This completes the hardware changes needed for this process, now place the device back into its protective casing, making sure the boards slip into the channel grooves on each edge. This will protect the device from damage and the user from any potential injury.

The next stage involves downloading software from the official Raspberry Pi website to allow the compute module to be turned into a mass storage device.

Raspberry Pi Software Process

Although the Raspberry Pi website outlines the process using Linux and Windows, the Windows process is also detailed below.

1) Download and run the RPiBoot.exe Windows installer, this will install the relevant drivers and the boot tool you will need. 2) Connect a USB cable from the BB-400 to the PC which you are performing this process on. The jumper on the BB-400 must be in the 'Flash' position at this stage. Note: if you are following the Raspberry Pi guide, they refer to this step as the following: “Ensure J4 is set to the EN position”. 3) Apply power to the BB-400. Windows should now automatically find your hardware and install the correct driver. 4) Once the driver is installed, run RPiBoot.exe, which you should have installed in step 1. 5) After a few seconds, the compute module eMMC will appear as a USB mass storage device (Under Windows).

Edit the YAML file

Having performed the steps above, you should now be able to access your BB-400 as though it were a USB storage device. On Windows, open the file explorer and find the BB-400; the device might be listed as a 'Mass Storage Device'. Open the device's storage, and the /boot partition. In this partition you should see a file called ‘bb config.yaml’. This is the configuration YAML file for your device. Ensure you open the file with a text-editor (we recommend Wordpad) to see all of your settings and their sub-sections loaded correctly for you to edit.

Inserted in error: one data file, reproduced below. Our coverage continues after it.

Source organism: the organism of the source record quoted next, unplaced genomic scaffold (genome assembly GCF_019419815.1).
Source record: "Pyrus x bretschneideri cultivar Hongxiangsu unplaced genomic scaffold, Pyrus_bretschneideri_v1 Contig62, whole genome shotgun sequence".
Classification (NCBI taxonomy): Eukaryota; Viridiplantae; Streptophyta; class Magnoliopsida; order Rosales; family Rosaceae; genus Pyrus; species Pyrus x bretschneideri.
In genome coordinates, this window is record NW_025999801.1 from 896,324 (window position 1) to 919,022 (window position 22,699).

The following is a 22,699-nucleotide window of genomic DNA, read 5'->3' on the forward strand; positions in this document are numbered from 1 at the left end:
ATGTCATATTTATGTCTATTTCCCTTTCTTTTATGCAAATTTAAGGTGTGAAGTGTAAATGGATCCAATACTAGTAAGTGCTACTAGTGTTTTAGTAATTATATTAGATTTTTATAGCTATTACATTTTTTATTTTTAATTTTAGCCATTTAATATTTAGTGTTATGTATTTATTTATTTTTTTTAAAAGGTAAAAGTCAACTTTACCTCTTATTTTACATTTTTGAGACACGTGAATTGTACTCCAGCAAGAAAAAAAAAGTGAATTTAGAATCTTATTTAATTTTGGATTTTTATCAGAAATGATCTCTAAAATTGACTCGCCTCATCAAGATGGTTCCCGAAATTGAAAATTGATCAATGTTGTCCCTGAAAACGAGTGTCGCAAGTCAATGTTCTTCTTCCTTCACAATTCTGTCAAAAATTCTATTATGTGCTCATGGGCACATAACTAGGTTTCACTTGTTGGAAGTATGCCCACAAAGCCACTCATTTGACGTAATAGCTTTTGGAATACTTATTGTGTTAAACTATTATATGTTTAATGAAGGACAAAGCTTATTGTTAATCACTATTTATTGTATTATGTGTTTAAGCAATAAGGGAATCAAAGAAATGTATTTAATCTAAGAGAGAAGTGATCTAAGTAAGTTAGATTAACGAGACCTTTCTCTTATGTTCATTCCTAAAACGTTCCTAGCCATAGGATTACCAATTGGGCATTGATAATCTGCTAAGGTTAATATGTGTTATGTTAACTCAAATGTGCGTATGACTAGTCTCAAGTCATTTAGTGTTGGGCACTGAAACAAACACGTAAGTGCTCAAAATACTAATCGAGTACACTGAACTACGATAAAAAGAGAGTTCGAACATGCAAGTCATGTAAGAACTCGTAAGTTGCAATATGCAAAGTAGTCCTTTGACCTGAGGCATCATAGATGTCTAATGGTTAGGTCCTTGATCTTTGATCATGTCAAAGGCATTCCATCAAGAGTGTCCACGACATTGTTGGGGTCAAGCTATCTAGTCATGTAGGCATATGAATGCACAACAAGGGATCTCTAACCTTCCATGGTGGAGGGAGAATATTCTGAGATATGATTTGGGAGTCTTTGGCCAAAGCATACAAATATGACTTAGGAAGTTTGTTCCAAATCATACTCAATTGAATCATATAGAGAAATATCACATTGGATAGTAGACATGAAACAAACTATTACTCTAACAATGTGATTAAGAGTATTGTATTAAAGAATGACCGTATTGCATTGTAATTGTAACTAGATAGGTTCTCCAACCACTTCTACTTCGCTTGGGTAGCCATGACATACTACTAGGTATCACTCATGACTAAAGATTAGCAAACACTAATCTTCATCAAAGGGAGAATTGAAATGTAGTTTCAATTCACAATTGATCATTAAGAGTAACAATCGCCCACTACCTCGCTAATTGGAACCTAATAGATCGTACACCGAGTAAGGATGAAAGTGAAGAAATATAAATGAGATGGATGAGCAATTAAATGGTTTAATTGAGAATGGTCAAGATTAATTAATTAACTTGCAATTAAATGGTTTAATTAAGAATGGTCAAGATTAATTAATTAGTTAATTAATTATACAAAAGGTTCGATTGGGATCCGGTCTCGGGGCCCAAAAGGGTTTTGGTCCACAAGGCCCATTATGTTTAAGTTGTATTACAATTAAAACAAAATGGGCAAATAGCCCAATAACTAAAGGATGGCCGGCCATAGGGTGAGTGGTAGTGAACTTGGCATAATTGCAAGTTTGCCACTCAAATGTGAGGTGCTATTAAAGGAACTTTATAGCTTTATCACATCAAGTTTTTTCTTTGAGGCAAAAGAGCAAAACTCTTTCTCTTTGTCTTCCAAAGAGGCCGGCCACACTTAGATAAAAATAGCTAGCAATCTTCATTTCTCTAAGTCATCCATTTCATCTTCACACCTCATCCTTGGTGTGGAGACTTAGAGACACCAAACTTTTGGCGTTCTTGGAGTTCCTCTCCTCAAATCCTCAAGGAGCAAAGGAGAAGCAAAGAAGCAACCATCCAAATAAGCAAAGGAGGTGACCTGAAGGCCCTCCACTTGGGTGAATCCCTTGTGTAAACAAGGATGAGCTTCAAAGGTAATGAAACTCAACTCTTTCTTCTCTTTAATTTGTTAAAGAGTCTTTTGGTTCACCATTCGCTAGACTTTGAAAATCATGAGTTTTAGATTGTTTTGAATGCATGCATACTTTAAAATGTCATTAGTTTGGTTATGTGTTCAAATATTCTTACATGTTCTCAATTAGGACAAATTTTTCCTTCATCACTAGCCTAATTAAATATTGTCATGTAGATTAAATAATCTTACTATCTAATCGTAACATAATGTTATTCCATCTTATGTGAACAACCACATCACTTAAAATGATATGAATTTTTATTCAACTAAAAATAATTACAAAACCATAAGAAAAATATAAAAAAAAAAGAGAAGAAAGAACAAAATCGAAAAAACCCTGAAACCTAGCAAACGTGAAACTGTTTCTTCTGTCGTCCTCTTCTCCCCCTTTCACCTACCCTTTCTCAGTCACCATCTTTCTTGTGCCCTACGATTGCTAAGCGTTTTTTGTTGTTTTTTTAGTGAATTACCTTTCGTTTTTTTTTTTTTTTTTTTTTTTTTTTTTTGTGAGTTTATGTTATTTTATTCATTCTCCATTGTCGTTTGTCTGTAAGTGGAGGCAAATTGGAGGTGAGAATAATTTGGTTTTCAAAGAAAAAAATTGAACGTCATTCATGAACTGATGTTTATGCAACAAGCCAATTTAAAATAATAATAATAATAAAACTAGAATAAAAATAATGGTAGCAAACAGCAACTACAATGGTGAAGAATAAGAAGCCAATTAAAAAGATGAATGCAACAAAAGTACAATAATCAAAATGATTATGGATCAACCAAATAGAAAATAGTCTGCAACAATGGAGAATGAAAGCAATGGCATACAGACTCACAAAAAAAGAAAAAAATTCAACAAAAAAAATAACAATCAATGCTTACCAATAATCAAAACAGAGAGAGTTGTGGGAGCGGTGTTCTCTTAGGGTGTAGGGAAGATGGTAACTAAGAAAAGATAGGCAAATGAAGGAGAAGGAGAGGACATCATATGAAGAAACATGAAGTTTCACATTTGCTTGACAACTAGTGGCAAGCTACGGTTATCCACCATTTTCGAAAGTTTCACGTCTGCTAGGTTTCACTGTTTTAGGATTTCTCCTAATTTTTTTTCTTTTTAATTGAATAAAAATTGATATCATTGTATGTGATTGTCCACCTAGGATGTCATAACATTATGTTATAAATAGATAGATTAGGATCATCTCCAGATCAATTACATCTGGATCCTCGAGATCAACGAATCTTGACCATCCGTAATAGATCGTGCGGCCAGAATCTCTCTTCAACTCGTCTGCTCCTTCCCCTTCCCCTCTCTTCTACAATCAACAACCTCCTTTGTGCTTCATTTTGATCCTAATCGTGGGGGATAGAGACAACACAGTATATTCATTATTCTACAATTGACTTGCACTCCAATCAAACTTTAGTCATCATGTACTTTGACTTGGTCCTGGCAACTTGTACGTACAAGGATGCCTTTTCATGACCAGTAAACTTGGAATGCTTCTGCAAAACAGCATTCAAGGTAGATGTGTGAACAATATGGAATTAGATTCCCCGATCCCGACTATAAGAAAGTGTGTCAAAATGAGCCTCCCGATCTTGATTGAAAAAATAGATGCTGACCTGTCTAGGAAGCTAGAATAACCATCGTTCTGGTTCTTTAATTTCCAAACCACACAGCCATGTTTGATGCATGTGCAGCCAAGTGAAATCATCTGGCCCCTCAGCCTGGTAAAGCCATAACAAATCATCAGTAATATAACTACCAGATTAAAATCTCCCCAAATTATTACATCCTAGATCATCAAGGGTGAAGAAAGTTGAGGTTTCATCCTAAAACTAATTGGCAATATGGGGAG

Once you have edited the YAML file, ensure that you save your changes before performing any of the final steps.

Change Mode jumper back to 'Normal'

In order to return the device back to an operational state, we need to reverse the internal jumper we changed previously. Completely unplug the device from any source of power and make sure the Stopping LED has switched off, this will take around 5-7 minutes. It is important to make sure the device has fully powered down, so any remaining charge in the super capacitors discharges itself safely. Once the device has switched off, you can safely open the device, again using the screwdriver and self-locking pins. Locate the jumper connector and move the jumper back to the ‘Normal’ position. This step ensures the BB_CLI is able to issue commands and change settings but also to keep the device operational. The PCBs can then be safely placed into the case and the device can now be powered on again. If this process was successful, then the device will start with the new configuration setup specified in the YAML file.


This FAQ Applies to the following Brainboxes Product Ranges: